BILE ACID THERAPY IS SAFE AND EFFECTIVE FOR 15% OF GALLSTONE PATIENTS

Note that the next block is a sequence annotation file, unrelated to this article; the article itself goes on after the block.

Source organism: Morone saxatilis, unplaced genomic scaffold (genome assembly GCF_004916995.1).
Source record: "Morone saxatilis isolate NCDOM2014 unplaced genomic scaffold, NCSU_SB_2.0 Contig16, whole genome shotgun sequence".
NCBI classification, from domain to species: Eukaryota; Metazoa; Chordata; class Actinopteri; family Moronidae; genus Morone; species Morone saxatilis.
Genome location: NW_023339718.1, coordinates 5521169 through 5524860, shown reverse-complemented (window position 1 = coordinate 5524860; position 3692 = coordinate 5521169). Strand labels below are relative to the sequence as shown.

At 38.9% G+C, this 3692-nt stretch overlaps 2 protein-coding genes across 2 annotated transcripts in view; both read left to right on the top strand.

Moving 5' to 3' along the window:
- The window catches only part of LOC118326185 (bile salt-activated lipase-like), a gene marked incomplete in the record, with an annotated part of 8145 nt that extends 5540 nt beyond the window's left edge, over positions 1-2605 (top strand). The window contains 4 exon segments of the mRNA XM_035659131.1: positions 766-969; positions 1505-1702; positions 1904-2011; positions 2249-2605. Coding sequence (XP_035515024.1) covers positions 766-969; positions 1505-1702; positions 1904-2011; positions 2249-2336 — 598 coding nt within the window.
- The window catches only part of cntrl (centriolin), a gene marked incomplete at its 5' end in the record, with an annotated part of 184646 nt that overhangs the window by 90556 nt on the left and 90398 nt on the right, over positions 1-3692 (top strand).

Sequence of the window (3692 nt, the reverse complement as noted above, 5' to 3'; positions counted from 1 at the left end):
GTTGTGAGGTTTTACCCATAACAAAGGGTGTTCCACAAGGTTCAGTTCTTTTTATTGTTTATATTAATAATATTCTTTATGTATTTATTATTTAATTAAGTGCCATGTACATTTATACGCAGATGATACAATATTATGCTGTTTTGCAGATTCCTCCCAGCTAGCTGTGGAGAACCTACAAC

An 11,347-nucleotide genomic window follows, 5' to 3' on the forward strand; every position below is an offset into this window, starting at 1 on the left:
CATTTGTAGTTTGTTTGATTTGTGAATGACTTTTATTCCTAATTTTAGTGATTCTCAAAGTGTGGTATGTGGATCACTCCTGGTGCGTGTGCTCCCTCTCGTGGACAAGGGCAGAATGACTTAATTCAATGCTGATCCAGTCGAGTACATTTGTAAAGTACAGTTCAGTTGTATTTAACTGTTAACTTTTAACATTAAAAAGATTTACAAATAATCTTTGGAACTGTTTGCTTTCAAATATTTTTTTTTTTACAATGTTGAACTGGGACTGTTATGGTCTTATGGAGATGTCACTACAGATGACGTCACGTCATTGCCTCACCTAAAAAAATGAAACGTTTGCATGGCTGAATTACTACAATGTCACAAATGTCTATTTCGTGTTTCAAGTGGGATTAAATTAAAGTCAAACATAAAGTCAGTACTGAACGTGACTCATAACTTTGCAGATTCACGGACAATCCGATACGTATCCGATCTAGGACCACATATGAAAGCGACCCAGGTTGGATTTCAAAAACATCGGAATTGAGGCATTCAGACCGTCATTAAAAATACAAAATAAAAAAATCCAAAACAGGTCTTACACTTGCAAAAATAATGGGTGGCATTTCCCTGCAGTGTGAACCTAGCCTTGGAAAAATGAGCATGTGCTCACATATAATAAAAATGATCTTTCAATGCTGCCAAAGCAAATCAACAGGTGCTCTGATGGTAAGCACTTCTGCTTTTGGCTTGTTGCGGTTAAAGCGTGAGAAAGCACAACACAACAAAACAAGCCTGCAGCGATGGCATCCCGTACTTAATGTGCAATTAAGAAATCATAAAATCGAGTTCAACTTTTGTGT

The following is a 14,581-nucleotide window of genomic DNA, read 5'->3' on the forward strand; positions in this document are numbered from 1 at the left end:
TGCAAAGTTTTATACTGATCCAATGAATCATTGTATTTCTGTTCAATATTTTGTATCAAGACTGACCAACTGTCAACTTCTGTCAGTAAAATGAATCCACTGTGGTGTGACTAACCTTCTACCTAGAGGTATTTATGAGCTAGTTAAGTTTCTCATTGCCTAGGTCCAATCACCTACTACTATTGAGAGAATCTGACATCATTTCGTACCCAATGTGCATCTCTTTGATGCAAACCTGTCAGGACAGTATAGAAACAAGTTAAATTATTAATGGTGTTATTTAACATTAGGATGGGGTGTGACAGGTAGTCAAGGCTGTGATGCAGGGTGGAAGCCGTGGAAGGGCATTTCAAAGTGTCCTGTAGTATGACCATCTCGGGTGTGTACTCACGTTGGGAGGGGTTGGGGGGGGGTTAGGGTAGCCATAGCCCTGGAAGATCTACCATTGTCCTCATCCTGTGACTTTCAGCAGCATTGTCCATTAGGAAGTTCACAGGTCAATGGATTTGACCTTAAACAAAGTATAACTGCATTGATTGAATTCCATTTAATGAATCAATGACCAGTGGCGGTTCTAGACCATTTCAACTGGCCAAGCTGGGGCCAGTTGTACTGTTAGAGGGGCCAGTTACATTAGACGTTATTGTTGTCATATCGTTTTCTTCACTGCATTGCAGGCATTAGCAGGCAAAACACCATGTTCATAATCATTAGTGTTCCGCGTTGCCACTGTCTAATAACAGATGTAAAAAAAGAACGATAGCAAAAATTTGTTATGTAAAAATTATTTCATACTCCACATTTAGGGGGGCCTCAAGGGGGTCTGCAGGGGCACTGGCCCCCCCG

BILE ACID THERAPY IS SAFE AND EFFECTIVE FOR 15% OF GALLSTONE PATIENTS, a National Institutes of Health consensus panel report concludes. People for whom oral drug therapy is effective should have functioning gallbladders containing small floating cholesterol stones that are less than 5-10 mm in diameter, the conference's final draft report states. Dissolution rates are higher and gallstone recurrence rates are lower in patients who are non-obese or young and who have only a single gallstone, the report notes. The final draft report was presented at the conclusion of a three-day consensus conference, "Gallstones and Laparoscopic Cholecystectomy," held Sept. 14-16 on the NIH campus in Bethesda, Md. The primary focus of the conference was on surgical options for the removal of gallstones. The report notes that patients with gallstones greater than 10 mm have a 60% bile acid therapy dissolution rate compared to a 90% dissolution rate for patients with gallstones less than 5 mm in diameter. Bile acid therapy requires six to 12 months, after which, the report concludes, continued monitoring is needed because gallstones recur within five years of therapy in about half of the patients treated. However, the report notes, "data are insufficient to support the use of maintenance bile acid therapy after stone dissolution." The consensus conference panel also concluded that the chance of complete dissolution is poor in patients with larger and predominately non-cholesterol stones. The report notes further that it is not "known whether the addition of hydroxymethylglutaryl CoA (HMG-CoA) reductase inhibitors to bile acid therapy will contribute to the dissolution rate" or if the use of nonsteroidal anti-inflammatory drugs "will reduce recurrence rates." Ciba-Geigy's Actigall (ursodiol) and Solvay's Chenix (chenodiol) are the only oral bile acid agents approved by FDA for gallstone dissolution. Due to its adverse reaction profile, chenodiol's use has been "largely supplanted" by ursodiol, the draft report notes. The recommended dosing regimen of Actigall is 8 to 10 mg/kg per day given in two or three divided doses. In a presentation made during the conference, Leslie Schoenfield, MD/PhD, Cedars-Sinai Medical Center, said "the fundamental requirement for [bile acid therapy] is radiolucent gallstones in a gallbladder that is visualized by oral cholecystography." He added that "imaging surveys suggest that perhaps 20% of patients with gallstones are eligible" for drug therapy. Schoenfield, a gastroenterologist, described the "ideal candidate" for bile acid therapy as a "thin woman with small, floating gallstones." The conference report states that "the prevalence [of gallstones] is higher in women, in association with multiple pregnancies, obesity, and rapid weight loss, as well as in older patients and in certain ethnic groups." Bile acid therapy is not recommended for those patients. However, drug therapy also can be used in gallstone patients whose conditions preclude either a safe laparoscopic cholecystectomy or open cholecystectomy or who wish to avoid surgery altogether. The consensus conference's major conclusion was that the relatively new, minimally-invasive surgical procedure laparoscopic cholecystectomy is equally safe and effective as open abdominal surgery for symptomatic gallstone disease. About 500,000 gallstone patients undergo cholecystectomies annually, and approximately "10-15% of the adult population, or more than 20 mil. people in the U.S. have gallstones," the report states.
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